Childcare and Working Costs – A Reply

I read with interest the post from Tots100 on Childcare and Working Costs and I have to admit to getting riled.

Now I do agree that the Government should do more to help working parents, however, do you realise what your child carer actually provides?

Nursery vs Childminder vs Nanny – the decision is yours and the cost vary, but each has different outgoings.

Nursery’s have overheads, staff to pay (minimum wage of £6.19 over 21), training fees as well as all the paperwork that goes with looking after children.   

Childminders are often cheaper and work below the minimum wage.  They still have to pay for training fees, registration, equipment and also do all the paperwork that the Nursery does.  As a childminder works from home, your child gets that home environment, meals and snacks included, and also gets trip to local farms, soft play areas etc – all which is included in the price you pay.

The benefits of Nursery’s and Childminders is that they are regulated by OFSTED and have to keep up regular training on all the latest policies.  They follow the EYFS Statutory Framework for the Foundation stage (0-5) and is therefore much more than simply “babysitting”!  This is a professional role that’s involves care, education and stimulating the child’s development.

Nursery’s and Childminders also have strict rules on how many children they can care for.  This limits their earning potential, but they are a business – why shouldn’t they make a profit (albeit a small one).

A Nanny can be cheaper as they often live in.  They often have training in Childcare and First Aid and often become part of the family.

Au Pairs are often the cheapest option, but these are not yet regulated by OFSTED.  They live in the family home and you provide bed, board and pocket money in return for childcare and some household duties.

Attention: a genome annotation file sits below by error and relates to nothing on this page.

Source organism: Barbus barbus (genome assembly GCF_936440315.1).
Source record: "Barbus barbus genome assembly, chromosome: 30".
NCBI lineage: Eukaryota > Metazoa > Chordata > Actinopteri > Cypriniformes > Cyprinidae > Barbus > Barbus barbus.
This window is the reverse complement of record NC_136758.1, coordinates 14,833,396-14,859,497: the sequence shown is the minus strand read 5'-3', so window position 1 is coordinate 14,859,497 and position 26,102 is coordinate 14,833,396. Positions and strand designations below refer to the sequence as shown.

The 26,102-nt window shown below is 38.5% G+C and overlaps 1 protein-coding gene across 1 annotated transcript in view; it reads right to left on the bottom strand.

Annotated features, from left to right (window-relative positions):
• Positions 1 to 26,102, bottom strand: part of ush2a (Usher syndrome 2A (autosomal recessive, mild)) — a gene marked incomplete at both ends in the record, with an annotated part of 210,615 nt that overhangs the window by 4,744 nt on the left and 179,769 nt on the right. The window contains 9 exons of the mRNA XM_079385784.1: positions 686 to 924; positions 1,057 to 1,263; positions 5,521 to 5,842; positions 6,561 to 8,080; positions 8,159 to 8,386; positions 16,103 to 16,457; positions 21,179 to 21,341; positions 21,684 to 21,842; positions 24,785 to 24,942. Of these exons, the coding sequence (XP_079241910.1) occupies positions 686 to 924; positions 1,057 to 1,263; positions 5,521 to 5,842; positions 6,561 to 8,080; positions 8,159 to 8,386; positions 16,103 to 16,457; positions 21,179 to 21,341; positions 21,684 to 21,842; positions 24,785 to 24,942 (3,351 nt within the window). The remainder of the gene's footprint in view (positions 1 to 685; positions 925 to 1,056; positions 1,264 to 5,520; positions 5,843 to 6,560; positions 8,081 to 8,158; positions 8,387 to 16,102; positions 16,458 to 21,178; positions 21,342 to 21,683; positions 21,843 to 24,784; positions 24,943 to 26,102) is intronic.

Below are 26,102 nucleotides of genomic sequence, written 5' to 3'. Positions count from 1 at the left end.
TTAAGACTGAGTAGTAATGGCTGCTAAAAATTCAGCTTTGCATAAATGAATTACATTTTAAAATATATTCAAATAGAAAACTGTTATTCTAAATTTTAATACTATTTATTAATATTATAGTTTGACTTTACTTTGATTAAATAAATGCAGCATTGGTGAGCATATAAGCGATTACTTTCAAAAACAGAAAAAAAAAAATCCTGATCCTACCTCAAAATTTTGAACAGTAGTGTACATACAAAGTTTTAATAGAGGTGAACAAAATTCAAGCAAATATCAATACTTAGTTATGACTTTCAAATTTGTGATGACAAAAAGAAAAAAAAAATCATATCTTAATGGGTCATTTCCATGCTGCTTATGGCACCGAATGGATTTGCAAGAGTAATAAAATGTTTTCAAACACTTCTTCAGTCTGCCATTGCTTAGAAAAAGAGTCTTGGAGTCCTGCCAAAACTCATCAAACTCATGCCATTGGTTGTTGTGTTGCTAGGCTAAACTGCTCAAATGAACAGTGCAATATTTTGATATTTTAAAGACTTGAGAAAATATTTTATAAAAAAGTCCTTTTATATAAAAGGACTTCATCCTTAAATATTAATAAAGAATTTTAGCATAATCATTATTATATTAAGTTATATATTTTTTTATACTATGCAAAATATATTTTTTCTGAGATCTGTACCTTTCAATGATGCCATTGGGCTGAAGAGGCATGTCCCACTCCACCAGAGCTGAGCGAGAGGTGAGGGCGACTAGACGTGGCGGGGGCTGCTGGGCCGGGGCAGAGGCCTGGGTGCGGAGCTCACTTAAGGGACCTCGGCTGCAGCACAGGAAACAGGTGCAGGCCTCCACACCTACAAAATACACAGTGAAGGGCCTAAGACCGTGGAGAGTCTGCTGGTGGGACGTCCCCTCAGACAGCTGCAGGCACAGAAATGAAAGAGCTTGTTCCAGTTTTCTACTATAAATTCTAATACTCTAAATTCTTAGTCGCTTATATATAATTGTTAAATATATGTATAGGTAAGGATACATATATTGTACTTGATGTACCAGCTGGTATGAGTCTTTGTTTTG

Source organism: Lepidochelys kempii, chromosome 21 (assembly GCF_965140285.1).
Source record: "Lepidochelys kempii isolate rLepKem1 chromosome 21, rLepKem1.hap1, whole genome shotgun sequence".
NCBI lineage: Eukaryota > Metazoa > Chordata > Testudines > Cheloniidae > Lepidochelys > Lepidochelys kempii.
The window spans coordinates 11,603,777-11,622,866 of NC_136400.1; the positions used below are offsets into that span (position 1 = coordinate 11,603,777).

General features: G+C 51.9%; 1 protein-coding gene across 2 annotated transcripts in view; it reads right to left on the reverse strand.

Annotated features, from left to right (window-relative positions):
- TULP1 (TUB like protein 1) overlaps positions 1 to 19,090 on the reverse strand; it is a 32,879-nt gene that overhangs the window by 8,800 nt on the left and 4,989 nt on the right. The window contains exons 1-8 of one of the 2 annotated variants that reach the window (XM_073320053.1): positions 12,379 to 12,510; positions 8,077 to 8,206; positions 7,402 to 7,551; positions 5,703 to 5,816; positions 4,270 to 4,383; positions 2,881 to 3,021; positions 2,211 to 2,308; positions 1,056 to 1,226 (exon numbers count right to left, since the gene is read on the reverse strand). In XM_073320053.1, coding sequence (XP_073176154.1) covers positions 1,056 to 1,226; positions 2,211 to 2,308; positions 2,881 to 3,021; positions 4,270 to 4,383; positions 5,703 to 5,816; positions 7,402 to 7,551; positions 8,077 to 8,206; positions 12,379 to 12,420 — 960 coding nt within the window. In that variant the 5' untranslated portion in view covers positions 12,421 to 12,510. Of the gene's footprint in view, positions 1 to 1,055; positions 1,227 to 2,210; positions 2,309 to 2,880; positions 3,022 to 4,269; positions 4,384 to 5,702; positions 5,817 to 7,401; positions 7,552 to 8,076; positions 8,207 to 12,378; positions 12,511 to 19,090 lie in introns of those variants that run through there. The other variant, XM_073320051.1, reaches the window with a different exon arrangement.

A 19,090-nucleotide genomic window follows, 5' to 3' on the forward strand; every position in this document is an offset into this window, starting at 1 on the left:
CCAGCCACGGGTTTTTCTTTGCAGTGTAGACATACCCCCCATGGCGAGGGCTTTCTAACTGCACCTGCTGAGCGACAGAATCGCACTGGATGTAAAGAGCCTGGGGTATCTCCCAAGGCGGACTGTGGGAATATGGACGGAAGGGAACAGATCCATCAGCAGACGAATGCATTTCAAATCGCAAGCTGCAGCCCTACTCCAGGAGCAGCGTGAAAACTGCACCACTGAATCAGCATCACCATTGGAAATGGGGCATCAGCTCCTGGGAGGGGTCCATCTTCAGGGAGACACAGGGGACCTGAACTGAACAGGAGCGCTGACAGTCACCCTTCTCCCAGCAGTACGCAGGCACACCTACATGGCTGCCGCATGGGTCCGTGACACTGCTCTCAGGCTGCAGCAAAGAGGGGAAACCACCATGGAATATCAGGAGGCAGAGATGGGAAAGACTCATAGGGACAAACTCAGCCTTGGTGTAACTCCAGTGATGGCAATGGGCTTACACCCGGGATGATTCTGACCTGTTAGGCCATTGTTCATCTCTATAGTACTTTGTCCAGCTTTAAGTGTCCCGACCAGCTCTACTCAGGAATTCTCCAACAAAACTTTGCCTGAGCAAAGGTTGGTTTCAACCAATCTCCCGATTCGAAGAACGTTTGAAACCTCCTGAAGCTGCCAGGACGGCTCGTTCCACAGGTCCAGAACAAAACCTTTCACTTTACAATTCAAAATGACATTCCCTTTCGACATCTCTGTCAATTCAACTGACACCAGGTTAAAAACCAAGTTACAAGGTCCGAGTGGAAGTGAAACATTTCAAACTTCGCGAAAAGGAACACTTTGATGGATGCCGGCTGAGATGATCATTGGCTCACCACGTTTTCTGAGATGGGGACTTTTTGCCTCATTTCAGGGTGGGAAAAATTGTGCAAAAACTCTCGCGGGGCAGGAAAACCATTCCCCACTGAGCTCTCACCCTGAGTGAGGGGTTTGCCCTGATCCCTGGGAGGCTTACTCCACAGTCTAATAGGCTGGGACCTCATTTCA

I’d love to know your thoughts on this.

27 thoughts on “Childcare and Working Costs – A Reply”

  1. I absolutely agree that I want my child looked after properly, which obviously means paying for a good service. I have stated childcare cost as the reason I haven’t returned to work however, as I earnt less in a day than the cost of having Syd in a nursery for the same day, and that’s before I find holiday care for the 9 year old. Just made no economic sense for me to go back, which is not a attack on the costs charged by those who supply childcare, more just a statement of an unfortunate fact!

  2. The problem isn’t the cost of childcare, I certainly don’t feel that I overpaid my nursery or childminder, the issue remains that many jobs don’t pay enough to cover childcare and cost of living and jobs are rarely flexible enough for particularly mums to find a good work life balance. Childcare is affordable to higher earners only, but that is not due to high childcare fees.

  3. “Playing Devils Advocate” – the Government are subsidizing Childcare with Child Tax Credit for lower earners at up to 70% of the fees, plus they are also now introducing funding for some 2 year olds. You can also get Childcare vouchers which can save over £1000 per year – what else can they do?

    • I don’t know what the answer is for society as a whole. For me, the answer is to stay at home until Syd is at school, and then I will only have to find care for 13 weeks of the year, but having been there before with my older two I know that that is no picnic either! Having kids is expensive, I am happily poor because of them!! But it is a shame that for mums with low income jobs there is often no option but to stay at home, I genuinely loved my job, and would have gone back to the three days a week I did previously were it not going to leave us worse off!

  4. My kids all went to nursery, with my mum having them one day a week. They all went to after school club, initially for 2 days a week, then 1 day a week until eldest left primary. I have a reasonable job, but with 2 kids in nursery at a time the only way it paid for me to go to work was because my mum had them one day a week. Now I’m struggling with school holiday care and have blogged on that twice in the last week!